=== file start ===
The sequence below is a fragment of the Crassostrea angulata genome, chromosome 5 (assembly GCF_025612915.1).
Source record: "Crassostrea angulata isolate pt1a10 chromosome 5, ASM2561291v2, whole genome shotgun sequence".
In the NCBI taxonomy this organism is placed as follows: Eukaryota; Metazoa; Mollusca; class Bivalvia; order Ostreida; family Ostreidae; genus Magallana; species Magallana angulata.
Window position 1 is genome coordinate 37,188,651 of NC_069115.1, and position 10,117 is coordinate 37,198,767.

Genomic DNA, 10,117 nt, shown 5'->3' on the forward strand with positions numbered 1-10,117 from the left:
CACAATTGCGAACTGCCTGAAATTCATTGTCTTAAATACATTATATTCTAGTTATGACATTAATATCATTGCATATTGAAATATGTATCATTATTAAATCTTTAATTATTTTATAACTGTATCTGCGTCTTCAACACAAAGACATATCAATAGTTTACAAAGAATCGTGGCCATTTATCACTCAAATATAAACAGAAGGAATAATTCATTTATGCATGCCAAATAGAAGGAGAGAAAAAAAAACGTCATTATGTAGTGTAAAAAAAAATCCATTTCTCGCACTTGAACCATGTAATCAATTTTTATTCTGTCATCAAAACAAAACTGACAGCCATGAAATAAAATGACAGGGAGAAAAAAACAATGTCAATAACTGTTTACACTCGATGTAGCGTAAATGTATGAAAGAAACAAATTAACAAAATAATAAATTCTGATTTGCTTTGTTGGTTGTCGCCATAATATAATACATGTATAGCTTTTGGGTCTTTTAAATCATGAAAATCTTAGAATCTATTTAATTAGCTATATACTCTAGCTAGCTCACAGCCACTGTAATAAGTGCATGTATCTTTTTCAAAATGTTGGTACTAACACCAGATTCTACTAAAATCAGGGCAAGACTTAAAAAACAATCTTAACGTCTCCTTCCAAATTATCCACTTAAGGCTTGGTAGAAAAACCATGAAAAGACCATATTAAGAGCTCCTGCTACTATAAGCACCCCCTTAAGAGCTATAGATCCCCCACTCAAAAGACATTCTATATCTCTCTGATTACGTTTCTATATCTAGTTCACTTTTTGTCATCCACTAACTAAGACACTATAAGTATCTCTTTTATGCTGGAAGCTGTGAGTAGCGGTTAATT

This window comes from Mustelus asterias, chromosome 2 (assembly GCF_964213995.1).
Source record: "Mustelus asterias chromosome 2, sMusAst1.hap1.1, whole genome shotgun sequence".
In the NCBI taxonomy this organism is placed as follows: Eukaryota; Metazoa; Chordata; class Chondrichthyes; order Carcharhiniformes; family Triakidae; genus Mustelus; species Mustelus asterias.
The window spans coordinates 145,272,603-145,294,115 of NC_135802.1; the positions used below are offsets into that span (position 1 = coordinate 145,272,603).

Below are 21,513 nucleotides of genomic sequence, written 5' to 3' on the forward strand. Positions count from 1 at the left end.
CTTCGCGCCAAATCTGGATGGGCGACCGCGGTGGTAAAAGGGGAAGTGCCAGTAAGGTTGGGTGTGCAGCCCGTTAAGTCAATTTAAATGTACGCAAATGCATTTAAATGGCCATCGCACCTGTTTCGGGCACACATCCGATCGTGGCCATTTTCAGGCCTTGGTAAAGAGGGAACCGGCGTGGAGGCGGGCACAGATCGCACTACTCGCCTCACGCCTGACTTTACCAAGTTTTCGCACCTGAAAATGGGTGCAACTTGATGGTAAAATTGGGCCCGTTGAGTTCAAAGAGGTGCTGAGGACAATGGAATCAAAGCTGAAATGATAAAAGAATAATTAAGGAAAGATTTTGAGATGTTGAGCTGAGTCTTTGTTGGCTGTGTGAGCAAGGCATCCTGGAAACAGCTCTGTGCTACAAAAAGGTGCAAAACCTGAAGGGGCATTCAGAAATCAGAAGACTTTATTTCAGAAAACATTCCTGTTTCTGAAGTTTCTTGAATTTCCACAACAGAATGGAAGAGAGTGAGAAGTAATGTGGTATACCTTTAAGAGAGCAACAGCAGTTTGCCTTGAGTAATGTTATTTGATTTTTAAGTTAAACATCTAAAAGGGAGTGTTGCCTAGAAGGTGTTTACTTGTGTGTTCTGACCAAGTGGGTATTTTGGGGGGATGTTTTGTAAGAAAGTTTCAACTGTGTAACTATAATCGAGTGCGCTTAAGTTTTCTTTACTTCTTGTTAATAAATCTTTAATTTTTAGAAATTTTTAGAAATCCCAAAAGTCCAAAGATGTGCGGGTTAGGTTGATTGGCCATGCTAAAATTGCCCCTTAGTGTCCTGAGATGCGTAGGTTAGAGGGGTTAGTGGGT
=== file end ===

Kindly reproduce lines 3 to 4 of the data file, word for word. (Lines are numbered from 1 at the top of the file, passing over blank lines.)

In the NCBI taxonomy this organism is placed as follows: Eukaryota; Metazoa; Mollusca; class Bivalvia; order Ostreida; family Ostreidae; genus Magallana; species Magallana angulata.
Window position 1 is genome coordinate 37,188,651 of NC_069115.1, and position 10,117 is coordinate 37,198,767.